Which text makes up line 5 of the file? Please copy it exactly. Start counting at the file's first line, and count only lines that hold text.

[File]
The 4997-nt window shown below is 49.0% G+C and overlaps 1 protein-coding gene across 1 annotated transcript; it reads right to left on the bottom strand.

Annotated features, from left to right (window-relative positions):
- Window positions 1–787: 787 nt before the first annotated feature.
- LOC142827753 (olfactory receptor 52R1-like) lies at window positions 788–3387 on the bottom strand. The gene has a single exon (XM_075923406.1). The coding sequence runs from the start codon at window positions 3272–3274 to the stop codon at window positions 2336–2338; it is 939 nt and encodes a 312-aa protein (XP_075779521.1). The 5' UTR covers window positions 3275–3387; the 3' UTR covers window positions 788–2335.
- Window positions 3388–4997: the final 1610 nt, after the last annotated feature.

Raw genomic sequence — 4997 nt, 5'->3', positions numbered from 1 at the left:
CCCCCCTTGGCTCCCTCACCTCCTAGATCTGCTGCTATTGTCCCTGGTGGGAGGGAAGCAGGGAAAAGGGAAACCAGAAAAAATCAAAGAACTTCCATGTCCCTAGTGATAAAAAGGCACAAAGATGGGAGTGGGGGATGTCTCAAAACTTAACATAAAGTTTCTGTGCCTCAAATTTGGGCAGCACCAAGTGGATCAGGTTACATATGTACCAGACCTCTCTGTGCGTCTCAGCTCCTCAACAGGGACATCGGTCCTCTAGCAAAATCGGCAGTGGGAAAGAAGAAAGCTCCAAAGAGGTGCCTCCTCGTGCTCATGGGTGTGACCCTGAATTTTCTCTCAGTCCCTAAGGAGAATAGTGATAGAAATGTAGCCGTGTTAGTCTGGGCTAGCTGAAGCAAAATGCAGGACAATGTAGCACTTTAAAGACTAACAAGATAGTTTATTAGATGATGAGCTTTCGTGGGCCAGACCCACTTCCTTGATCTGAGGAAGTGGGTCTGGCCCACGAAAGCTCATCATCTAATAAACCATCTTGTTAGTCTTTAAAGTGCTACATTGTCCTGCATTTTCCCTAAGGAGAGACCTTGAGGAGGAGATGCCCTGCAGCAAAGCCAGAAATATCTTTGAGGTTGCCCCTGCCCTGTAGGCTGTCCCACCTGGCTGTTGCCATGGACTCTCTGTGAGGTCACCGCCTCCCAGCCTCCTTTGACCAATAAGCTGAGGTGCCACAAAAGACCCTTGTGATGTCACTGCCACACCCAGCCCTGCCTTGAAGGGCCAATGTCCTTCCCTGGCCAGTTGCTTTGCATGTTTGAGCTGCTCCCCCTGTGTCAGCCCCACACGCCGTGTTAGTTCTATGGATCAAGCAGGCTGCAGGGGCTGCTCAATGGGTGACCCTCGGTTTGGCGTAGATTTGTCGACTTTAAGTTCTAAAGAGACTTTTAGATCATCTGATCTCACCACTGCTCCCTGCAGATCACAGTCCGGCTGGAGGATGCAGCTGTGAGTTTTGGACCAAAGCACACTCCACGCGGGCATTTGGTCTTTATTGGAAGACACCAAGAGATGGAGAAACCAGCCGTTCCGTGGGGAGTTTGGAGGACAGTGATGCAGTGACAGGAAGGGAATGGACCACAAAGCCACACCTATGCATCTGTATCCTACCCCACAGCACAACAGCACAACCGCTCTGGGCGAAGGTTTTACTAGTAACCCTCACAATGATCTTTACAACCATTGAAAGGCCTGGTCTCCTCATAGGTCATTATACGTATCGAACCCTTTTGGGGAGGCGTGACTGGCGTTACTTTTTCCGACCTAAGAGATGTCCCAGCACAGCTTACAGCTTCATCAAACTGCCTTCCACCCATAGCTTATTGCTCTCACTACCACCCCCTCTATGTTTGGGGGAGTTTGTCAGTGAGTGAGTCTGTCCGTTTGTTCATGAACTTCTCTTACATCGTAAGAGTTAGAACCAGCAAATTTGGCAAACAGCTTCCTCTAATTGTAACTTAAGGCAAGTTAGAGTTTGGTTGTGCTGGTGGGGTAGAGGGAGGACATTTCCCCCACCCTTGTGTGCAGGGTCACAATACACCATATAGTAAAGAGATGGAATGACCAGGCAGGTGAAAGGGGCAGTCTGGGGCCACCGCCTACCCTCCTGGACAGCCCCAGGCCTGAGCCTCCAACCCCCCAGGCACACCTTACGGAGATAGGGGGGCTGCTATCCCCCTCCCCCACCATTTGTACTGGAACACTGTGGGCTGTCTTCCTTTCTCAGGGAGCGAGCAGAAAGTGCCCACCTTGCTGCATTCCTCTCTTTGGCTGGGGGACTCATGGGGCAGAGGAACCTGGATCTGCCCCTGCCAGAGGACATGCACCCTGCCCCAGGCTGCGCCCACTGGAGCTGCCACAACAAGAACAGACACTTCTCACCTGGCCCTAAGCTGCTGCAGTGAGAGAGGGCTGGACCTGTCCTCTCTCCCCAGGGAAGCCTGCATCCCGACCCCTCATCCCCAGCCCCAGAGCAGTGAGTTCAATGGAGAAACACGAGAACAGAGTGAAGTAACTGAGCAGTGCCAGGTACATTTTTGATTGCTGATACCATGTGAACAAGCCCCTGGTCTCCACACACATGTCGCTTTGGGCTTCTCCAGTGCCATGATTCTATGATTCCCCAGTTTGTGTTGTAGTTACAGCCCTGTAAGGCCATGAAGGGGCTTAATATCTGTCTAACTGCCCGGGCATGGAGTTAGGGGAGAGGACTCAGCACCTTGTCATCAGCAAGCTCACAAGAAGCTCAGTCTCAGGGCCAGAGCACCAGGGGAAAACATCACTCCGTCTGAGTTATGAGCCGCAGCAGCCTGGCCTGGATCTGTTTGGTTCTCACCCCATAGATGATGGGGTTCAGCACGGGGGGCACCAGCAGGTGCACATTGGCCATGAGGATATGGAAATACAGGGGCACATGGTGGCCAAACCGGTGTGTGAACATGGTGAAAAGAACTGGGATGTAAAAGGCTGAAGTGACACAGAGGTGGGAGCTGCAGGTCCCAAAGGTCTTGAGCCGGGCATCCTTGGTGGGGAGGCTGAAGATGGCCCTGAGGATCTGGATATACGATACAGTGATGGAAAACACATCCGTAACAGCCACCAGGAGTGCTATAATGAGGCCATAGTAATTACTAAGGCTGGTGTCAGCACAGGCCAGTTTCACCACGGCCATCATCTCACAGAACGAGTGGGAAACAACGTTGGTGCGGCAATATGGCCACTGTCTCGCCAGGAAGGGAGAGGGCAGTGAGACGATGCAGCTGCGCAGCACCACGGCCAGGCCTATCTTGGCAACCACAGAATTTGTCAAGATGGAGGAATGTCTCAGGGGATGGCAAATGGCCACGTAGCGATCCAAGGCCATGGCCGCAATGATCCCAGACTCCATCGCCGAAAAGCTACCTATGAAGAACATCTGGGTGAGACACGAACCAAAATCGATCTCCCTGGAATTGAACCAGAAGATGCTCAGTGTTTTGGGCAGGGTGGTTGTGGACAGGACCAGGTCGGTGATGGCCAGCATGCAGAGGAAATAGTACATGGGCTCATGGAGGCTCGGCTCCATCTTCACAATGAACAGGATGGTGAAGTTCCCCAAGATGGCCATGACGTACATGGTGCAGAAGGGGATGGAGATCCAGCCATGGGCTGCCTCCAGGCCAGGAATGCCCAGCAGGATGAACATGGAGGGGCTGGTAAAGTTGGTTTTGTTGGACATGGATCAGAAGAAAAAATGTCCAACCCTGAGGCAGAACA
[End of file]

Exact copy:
- Window positions 3388–4997: the final 1610 nt, after the last annotated feature.